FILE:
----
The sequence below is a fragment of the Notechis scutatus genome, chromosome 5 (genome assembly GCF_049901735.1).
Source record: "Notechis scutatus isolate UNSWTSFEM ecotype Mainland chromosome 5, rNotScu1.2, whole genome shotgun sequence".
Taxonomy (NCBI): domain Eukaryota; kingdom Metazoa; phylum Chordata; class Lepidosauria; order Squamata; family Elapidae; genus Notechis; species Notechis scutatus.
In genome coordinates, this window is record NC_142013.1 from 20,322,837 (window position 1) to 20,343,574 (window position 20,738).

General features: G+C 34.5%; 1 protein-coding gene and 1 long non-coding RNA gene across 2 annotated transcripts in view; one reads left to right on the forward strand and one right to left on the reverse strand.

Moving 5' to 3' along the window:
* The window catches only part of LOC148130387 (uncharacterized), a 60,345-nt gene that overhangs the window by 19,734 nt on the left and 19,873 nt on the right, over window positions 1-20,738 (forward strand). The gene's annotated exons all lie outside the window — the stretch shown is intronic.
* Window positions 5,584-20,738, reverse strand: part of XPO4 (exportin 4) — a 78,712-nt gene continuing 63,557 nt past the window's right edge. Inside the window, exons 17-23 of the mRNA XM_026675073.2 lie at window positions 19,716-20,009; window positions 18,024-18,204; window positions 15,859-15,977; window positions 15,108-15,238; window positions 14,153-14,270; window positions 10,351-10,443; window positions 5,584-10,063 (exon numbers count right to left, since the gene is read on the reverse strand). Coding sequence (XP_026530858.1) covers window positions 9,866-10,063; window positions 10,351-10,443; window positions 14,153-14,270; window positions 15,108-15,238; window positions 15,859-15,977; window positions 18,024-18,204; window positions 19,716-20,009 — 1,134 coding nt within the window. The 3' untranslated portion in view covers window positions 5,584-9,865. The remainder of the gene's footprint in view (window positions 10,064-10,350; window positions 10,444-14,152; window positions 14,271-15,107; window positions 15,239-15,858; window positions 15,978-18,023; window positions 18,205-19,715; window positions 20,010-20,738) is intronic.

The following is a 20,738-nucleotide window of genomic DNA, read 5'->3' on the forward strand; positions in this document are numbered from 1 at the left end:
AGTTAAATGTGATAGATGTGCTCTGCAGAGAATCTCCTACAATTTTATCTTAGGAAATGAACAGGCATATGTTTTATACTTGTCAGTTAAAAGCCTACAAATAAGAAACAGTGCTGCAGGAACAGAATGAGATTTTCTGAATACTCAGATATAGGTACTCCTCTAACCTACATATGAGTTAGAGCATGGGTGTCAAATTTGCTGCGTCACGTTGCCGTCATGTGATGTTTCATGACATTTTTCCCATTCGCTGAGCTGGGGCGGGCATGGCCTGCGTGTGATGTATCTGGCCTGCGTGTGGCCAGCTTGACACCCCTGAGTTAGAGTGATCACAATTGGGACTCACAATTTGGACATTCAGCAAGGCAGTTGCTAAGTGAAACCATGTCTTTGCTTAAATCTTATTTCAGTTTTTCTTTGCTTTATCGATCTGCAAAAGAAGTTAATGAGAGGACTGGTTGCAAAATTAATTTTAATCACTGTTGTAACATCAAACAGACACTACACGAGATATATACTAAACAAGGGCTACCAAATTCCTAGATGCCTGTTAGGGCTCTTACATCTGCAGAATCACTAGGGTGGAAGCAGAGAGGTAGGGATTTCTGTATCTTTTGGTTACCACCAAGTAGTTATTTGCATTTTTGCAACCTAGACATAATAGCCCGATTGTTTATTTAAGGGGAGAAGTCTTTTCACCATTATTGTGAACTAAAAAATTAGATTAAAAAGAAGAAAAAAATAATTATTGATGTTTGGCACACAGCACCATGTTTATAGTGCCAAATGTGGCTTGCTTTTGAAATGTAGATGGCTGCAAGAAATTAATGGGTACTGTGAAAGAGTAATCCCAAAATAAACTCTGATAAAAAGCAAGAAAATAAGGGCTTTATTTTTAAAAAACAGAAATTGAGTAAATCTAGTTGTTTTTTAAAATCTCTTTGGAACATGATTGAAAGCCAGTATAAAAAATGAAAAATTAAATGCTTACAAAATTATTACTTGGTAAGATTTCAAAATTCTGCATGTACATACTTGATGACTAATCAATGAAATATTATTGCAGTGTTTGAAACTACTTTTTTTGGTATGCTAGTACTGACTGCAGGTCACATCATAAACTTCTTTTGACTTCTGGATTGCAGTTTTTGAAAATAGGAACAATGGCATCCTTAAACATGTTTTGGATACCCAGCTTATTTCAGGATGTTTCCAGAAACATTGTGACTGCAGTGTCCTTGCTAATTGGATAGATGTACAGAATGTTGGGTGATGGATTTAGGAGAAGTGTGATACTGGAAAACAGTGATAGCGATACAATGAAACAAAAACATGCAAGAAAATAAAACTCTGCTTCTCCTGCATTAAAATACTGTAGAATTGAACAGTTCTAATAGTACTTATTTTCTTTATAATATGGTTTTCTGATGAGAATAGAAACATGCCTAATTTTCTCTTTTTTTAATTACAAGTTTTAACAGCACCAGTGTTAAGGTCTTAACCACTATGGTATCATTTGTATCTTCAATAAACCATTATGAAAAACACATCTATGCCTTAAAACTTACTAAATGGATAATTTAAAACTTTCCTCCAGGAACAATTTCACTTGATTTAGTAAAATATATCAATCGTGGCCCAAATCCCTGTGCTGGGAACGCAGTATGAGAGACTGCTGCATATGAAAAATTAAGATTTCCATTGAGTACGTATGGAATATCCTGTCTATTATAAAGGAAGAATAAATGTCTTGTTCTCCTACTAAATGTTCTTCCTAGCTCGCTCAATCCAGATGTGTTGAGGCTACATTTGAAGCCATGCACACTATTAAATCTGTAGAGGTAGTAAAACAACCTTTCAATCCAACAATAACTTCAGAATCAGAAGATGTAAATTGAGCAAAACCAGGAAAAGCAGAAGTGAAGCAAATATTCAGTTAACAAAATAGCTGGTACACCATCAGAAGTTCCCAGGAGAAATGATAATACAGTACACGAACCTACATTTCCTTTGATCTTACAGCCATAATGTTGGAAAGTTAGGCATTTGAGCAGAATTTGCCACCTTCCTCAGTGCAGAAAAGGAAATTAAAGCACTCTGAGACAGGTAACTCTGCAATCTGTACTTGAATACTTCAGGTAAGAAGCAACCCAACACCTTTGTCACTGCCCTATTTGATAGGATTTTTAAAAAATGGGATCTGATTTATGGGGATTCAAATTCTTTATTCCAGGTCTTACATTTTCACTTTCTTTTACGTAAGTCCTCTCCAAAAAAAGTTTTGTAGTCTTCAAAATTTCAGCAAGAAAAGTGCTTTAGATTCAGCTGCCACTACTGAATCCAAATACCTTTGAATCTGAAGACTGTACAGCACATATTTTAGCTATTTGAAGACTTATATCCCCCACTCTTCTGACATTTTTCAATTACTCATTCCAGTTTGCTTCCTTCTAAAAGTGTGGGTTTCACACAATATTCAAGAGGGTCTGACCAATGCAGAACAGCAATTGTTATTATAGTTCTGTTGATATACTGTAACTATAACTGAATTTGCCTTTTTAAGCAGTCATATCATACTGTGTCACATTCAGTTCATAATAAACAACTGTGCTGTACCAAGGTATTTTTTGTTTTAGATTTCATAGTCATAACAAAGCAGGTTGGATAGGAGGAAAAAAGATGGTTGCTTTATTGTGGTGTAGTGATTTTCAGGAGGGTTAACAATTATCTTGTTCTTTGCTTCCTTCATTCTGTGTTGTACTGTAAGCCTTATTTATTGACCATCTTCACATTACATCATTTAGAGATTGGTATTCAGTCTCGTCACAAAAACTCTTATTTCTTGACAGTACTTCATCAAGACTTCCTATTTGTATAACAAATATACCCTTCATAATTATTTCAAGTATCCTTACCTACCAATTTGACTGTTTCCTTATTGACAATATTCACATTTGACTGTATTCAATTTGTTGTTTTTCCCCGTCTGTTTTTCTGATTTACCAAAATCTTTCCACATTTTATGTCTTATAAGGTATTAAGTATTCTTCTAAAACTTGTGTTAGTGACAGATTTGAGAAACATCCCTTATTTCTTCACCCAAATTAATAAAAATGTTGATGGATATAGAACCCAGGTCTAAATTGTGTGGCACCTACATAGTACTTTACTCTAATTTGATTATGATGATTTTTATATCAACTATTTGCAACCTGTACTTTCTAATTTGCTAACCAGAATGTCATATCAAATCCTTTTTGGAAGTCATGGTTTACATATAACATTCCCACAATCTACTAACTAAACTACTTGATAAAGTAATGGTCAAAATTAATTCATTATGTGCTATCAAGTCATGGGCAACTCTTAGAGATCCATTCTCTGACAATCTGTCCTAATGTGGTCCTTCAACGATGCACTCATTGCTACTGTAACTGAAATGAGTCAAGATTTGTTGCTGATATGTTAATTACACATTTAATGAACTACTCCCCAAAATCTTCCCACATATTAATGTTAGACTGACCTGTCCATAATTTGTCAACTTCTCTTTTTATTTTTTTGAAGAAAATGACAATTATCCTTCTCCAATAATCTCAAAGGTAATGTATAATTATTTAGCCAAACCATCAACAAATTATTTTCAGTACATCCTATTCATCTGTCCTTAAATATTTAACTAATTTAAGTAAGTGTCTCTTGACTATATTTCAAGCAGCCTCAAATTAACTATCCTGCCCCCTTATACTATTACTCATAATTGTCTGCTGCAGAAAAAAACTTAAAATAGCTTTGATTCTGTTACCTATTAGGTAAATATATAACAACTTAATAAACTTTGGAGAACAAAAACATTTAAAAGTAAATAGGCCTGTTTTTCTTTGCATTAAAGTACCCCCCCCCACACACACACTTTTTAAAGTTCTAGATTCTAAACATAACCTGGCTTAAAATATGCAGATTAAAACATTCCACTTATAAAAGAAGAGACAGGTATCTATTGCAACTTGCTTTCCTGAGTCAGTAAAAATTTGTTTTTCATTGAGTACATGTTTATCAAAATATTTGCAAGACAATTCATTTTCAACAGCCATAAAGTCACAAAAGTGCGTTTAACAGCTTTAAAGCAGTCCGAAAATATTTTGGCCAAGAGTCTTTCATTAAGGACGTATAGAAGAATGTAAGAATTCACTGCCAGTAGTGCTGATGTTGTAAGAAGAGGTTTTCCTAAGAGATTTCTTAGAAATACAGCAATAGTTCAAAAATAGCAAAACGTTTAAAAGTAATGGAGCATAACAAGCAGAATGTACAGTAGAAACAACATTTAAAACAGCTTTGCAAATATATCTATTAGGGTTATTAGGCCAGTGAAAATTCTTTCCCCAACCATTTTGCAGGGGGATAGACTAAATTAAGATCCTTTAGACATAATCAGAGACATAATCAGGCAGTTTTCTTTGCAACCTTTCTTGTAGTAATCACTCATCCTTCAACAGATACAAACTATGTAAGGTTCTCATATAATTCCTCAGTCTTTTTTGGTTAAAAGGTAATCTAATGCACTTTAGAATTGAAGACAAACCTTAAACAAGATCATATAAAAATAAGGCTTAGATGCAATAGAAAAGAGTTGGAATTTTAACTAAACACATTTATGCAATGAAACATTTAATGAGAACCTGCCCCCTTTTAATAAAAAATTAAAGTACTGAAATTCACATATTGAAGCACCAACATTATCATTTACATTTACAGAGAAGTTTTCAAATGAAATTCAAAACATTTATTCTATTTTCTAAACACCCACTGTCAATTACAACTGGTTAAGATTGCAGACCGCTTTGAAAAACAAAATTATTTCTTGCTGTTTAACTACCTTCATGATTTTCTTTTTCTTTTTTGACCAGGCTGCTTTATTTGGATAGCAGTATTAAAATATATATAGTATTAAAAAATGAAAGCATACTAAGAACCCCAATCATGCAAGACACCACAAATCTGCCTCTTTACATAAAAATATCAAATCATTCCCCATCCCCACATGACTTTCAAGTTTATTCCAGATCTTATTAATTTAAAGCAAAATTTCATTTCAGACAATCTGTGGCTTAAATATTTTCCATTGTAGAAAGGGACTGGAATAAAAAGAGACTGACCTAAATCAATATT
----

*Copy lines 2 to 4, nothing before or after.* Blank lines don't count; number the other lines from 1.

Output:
Source record: "Notechis scutatus isolate UNSWTSFEM ecotype Mainland chromosome 5, rNotScu1.2, whole genome shotgun sequence".
Taxonomy (NCBI): domain Eukaryota; kingdom Metazoa; phylum Chordata; class Lepidosauria; order Squamata; family Elapidae; genus Notechis; species Notechis scutatus.
In genome coordinates, this window is record NC_142013.1 from 20,322,837 (window position 1) to 20,343,574 (window position 20,738).